Riverside Fire reaches 125,000 acres
Thursday afternoon, Sept. 10, saw the Riverside Fire near Estacada come close to merging with the Beachie Creek Fire, the latter of which originated Sunday, Aug. 16, in the Willamette National Forest.
"Erratic winds pushed new growth on virtually all sides of the fire with crews reporting the largest growth to the east and southeast throughout the day," Mt. Hood National Forest leaders wrote in a news release. "In the early afternoon, critical fire conditions developed as 10,000-foot smoke plumes from the Riverside Fire and Beachie Creek Fire merged."
As of 8 p.m. Thursday, the two fires remained approximately one mile apart. The Riverside Fire has burned 125,000 acres and is 0% contained. Heavy smoke in the area prevented pilots from conducting air operations.
For several hours on Thursday afternoon, firefighters were pulled off active response for their safety but remained in the area for a tactical pause.
"When fires merge, it can create extreme conditions," said Brandon Paxton, captain and public information officer at Clackamas Fire. "We're taking time to take in information and make a plan. We want to take a moment to ensure that our plans are the right ones."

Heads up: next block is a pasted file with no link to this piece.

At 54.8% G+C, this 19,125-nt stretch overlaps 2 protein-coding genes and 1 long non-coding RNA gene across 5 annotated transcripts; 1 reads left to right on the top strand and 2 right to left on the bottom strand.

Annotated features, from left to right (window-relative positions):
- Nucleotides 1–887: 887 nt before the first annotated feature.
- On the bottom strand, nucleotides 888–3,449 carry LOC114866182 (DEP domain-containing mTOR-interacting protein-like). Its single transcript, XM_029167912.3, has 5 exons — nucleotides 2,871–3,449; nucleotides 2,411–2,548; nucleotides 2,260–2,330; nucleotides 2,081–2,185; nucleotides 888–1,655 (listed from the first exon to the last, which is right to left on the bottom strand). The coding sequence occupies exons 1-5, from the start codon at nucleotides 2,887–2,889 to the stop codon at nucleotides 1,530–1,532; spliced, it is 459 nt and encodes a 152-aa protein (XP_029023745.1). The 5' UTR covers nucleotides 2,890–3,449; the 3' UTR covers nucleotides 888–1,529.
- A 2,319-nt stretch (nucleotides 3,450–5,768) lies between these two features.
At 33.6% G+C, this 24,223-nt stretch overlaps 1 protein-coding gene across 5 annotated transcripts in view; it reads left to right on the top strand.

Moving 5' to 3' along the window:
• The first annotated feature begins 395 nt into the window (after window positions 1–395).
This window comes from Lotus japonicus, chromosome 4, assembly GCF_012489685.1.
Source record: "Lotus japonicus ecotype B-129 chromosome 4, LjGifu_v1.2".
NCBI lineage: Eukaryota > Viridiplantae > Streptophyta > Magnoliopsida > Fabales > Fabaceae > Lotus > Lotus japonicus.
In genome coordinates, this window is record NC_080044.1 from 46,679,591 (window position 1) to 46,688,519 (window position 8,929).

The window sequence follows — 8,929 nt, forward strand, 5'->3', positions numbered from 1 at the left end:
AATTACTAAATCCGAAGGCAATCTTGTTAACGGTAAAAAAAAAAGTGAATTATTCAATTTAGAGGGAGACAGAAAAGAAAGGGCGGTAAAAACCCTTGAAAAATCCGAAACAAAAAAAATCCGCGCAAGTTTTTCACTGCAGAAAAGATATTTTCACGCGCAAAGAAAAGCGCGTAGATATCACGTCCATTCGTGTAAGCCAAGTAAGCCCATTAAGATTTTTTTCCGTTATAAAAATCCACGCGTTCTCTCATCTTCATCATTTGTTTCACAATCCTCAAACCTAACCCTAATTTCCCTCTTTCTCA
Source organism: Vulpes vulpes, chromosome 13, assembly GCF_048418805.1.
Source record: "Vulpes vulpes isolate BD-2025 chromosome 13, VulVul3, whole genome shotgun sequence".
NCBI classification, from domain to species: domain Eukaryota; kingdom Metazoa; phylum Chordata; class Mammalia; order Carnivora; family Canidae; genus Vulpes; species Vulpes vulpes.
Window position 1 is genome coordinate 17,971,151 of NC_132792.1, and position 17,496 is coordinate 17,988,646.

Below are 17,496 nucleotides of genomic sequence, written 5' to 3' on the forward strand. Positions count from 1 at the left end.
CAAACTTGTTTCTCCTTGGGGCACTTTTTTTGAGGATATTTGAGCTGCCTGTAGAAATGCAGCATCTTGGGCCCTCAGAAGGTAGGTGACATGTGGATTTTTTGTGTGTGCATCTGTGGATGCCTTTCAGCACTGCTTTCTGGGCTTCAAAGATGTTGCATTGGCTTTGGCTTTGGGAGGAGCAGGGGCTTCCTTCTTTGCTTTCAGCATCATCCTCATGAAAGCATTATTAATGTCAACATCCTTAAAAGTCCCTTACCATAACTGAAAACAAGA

Paxton noted that tactical pauses like these are common when fire conditions change significantly.
"Human life always comes first," added Richard Periman, Mt. Hood National Forest Supervisor. "The tactical pause this afternoon gave firefighters time to move to safety and reassess the extreme conditions they were facing out there on the ground."
An incident management team will take command of the Riverside Fire at 6 a.m. Friday, Sept. 11. Additionally, Federal Emergency Management Agency firefighters out of Texas and five engines from Utah will arrive in Clackamas County shortly.
Because of the Riverside Fire and the Dowty Road Fire, Estacada, Eagle Creek, Barton, George, Dover, Dodge and Springwater are on Level 3 evacuation, meaning residents should leave immediately.
You count on us to stay informed and we depend on you to fund our efforts. Quality local journalism takes time and money. Please support us to protect the future of community journalism.